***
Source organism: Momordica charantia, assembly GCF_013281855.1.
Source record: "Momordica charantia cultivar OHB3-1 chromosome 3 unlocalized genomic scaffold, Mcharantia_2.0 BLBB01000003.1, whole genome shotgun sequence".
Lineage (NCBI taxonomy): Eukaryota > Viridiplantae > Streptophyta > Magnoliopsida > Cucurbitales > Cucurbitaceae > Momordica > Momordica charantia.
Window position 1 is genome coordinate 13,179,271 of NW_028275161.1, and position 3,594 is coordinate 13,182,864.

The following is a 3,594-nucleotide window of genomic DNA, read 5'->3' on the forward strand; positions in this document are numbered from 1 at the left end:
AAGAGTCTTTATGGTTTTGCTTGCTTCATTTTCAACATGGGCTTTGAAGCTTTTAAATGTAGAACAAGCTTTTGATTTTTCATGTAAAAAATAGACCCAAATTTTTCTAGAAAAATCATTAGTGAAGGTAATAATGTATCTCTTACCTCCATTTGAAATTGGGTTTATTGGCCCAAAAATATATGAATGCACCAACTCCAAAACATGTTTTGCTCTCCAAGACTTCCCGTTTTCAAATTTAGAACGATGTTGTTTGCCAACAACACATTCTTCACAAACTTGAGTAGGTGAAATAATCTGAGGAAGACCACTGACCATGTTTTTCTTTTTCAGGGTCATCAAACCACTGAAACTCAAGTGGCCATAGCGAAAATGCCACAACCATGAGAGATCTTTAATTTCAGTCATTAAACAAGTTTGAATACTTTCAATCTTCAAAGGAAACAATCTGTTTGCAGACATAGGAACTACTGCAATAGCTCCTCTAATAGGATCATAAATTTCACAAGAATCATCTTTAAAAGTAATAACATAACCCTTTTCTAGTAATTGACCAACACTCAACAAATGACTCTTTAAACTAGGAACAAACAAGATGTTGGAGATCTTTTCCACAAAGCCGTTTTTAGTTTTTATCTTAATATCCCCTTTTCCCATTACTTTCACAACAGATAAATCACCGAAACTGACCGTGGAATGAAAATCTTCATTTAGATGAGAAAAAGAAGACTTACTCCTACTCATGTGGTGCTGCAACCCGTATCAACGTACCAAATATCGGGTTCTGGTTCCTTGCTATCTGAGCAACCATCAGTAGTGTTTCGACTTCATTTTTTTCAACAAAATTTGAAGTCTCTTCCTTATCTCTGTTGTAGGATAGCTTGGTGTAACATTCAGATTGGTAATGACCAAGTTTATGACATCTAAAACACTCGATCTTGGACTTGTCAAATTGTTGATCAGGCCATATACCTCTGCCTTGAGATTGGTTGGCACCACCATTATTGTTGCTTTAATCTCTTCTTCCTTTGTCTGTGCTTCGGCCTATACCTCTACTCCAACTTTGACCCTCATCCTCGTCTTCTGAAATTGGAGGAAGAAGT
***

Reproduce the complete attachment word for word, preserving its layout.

Source organism: Momordica charantia, assembly GCF_013281855.1.
Source record: "Momordica charantia cultivar OHB3-1 chromosome 3 unlocalized genomic scaffold, Mcharantia_2.0 BLBB01000003.1, whole genome shotgun sequence".
Lineage (NCBI taxonomy): Eukaryota > Viridiplantae > Streptophyta > Magnoliopsida > Cucurbitales > Cucurbitaceae > Momordica > Momordica charantia.
Window position 1 is genome coordinate 13,179,271 of NW_028275161.1, and position 3,594 is coordinate 13,182,864.

The following is a 3,594-nucleotide window of genomic DNA, read 5'->3' on the forward strand; positions in this document are numbered from 1 at the left end:
AAGAGTCTTTATGGTTTTGCTTGCTTCATTTTCAACATGGGCTTTGAAGCTTTTAAATGTAGAACAAGCTTTTGATTTTTCATGTAAAAAATAGACCCAAATTTTTCTAGAAAAATCATTAGTGAAGGTAATAATGTATCTCTTACCTCCATTTGAAATTGGGTTTATTGGCCCAAAAATATATGAATGCACCAACTCCAAAACATGTTTTGCTCTCCAAGACTTCCCGTTTTCAAATTTAGAACGATGTTGTTTGCCAACAACACATTCTTCACAAACTTGAGTAGGTGAAATAATCTGAGGAAGACCACTGACCATGTTTTTCTTTTTCAGGGTCATCAAACCACTGAAACTCAAGTGGCCATAGCGAAAATGCCACAACCATGAGAGATCTTTAATTTCAGTCATTAAACAAGTTTGAATACTTTCAATCTTCAAAGGAAACAATCTGTTTGCAGACATAGGAACTACTGCAATAGCTCCTCTAATAGGATCATAAATTTCACAAGAATCATCTTTAAAAGTAATAACATAACCCTTTTCTAGTAATTGACCAACACTCAACAAATGACTCTTTAAACTAGGAACAAACAAGATGTTGGAGATCTTTTCCACAAAGCCGTTTTTAGTTTTTATCTTAATATCCCCTTTTCCCATTACTTTCACAACAGATAAATCACCGAAACTGACCGTGGAATGAAAATCTTCATTTAGATGAGAAAAAGAAGACTTACTCCTACTCATGTGGTGCTGCAACCCGTATCAACGTACCAAATATCGGGTTCTGGTTCCTTGCTATCTGAGCAACCATCAGTAGTGTTTCGACTTCATTTTTTTCAACAAAATTTGAAGTCTCTTCCTTATCTCTGTTGTAGGATAGCTTGGTGTAACATTCAGATTGGTAATGACCAAGTTTATGACATCTAAAACACTCGATCTTGGACTTGTCAAATTGTTGATCAGGCCATATACCTCTGCCTTGAGATTGGTTGGCACCACCATTATTGTTGCTTTAATCTCTTCTTCCTTTGTCTGTGCTTCGGCCTATACCTCTACTCCAACTTTGACCCTCATCCTCGTCTTCTGAAATTGGAGGAAGAAGT